The public finance problems caused by gross receipts taxes are responsible for their abandonment in almost every state. Today, just five states employ gross receipts taxes, and many have repealed them in recent years (Figure 2). States with recent repeals include Michigan (repealed 2011), Kentucky (enacted 2005, repealed 2006), New Jersey (repealed 2006), and Indiana (repealed 2002).
Hiking the CAT rate would increase the state’s reliance on the most growth-damaging tax in the code, and should be avoided.
Increasing Cigarette Taxes Will Exacerbate Black Markets and Jeopardize Future Budgeting Efforts
Another part of the proposed budget that deserves scrutiny is the proposed hike in the cigarette tax from $1.25 to $2.25. While the current state cigarette excise tax rate ranks near the median for the country (27th), the proposed rate would move the state to 11th nationally, opening the state up to cigarette smuggling, a problem that policymakers in high cigarette tax states know very well (Figure 3).
Cigarette smuggling takes a variety of forms. Sometimes it is the result of sophisticated crime rings that move large quantities of tobacco from low tax to high tax states, while other times it is more casual, with smokers themselves just stocking up on cigarettes when they happen to be in a low cigarette tax state and bringing those cigarettes home for personal consumption.
In high-tax states, this problem is rampant. Dr. Todd Nesbit of the Ohio State University is the nation’s expert on cigarette smuggling, and his most recent estimates show that in New York, which has the highest state excise tax on cigarettes in the nation, 58 percent of the cigarette market is smuggled in from other locales (Figure 4).
Figure 3: Cigarette Smuggling Rises with Excise Tax Rates
Figure 4: Cigarette Smuggling Persists in High-Tax States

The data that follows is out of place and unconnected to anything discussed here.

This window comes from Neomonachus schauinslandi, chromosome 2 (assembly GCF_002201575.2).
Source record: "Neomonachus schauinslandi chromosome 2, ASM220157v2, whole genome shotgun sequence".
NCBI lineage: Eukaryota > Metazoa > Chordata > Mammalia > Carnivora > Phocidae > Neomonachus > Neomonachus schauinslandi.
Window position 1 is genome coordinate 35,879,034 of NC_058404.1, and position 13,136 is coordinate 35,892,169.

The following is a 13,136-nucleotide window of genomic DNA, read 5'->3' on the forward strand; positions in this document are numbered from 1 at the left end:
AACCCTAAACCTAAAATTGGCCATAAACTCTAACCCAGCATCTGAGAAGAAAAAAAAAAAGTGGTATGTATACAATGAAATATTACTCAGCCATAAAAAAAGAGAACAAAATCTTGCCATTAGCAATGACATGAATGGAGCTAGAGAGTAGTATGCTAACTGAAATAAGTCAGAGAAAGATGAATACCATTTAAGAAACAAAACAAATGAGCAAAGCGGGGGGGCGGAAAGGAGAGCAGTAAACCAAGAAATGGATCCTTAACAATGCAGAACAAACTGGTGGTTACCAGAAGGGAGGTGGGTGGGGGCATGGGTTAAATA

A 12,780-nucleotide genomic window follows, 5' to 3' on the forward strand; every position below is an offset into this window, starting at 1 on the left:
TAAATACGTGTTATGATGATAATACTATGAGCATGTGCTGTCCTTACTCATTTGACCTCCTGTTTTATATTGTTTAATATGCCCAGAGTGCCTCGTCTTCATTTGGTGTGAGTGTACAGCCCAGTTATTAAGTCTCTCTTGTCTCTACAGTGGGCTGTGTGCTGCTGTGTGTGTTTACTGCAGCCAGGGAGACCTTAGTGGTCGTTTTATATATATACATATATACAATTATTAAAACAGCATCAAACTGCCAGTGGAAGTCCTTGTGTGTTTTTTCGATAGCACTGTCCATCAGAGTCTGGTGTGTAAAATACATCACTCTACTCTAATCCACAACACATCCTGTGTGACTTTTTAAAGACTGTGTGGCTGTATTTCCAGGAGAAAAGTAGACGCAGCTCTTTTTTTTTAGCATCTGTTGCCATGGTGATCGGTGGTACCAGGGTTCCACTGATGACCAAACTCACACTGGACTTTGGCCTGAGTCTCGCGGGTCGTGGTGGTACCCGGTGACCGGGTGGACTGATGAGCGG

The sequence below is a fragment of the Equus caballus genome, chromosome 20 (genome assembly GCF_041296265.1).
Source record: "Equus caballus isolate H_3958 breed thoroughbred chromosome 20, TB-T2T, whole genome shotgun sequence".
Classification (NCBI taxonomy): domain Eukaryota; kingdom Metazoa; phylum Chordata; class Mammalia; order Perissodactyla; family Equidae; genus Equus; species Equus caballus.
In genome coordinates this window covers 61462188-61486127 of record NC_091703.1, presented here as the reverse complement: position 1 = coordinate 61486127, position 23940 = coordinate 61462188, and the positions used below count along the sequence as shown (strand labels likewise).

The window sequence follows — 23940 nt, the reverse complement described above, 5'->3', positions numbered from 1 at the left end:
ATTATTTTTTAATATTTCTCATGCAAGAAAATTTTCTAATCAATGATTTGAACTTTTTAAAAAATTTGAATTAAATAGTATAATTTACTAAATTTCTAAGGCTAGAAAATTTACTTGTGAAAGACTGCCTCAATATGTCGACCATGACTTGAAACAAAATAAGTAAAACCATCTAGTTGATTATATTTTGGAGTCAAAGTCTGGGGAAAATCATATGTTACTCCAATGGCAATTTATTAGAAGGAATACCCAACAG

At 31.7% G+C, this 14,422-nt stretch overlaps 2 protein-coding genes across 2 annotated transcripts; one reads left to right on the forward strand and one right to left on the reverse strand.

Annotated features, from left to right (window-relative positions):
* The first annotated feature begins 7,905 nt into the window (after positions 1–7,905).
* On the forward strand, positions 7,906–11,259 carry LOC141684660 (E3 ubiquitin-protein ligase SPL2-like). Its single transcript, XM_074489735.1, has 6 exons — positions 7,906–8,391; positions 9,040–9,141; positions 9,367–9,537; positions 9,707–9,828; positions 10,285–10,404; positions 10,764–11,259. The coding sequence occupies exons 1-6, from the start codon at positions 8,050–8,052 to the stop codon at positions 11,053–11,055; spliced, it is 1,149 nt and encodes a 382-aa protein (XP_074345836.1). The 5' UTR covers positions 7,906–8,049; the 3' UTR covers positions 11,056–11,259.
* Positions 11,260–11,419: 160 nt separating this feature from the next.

This problem is of course concerning for its implications for the rule of law in the state, but also because it means that long term budgeting based on tobacco revenues will be difficult.
As smokers are likely to procure more cigarettes from across state lines, revenue numbers will take a hit. Alternatively, the increased cigarette taxes could “work,” and consumers could quit smoking, costing the state revenue.
I’ve always found this last observation interesting, because tax hike proposals like this are counting on consumers to continue smoking, so the state can continue to fund public education, transportation, and public services on top of their behavior.
In my opinion, if these programs are worth funding, they are worth funding with real, broad based taxes.
Taxing Electronic Cigarettes is Counter-Productive
Finally, the proposed budget would institute new taxes on electronic cigarettes at a rate equivalent to traditional incinerated cigarettes. The public health literature, however, does not support this approach, as electronic cigarettes are categorically less risky than traditional cigarettes.
For example, a recent study in the Journal of Public Health Policy finds that traditional cigarettes contain as much as 5,300 chemicals, while e-cigarettes contain primarily three: nicotine, glycerin, and propylene glycol. That study concluded, “other than TSNAs and DEG, few, if any, chemicals at levels detected in electronic cigarettes raise serious health concerns.”
At least one recent study in Tobacco Control finds that e-cigarettes have potential as a tobacco-cessation method, because they curb nicotine cravings. My brother used electronic cigarettes to help quit, and I’m glad the option was available to him. I’d rather not see these innovative products get taxed out of existence.
The budget as proposed has glaring problems that amount to a slew of tax changes without a central theme. While income tax cuts are warranted in this state, the small-business gimmick and revenue offsets in the CAT and on tobacco products would be highly damaging to the economy. Thank you for your time and consideration.
 Barbara Shelly, Picking Winners and Losers in the Great Kansas Tax Sweepstakes, Kansas City Star, February 26, 2015, http://www.kansascity.com/opinion/opn-columns-blogs/barbara-shelly/article11262932.html.
 Scott Drenkard, The Texas Margin Tax: A Failed Experiment, Tax Foundation Special Report No.226, Jan. 2015, https://taxfoundation.org/article/texas-margin-tax-failed-experiment.
 Scott Drenkard, The Texas Margin Tax: A Failed Experiment, ibid.
 Zachary Cahn & Michael Siegel, “Electronic Cigarettes as a Harm Reduction Strategy for Tobacco Control: A Step Forward or a Repeat of Past Mistakes?” Journal of Public Health Policy, 2011, Vol. 32, at 16-31.
 Christopher Bullen, et. al., “Effect of an Electronic Nicotine Delivery Device (E Cigarette) on Desire to Smoke and Withdrawal, User Preferences and Nicotine Delivery: Randomised Cross-Over Trial”, Tobacco Control, 2010, Vol. 19, at 98-103.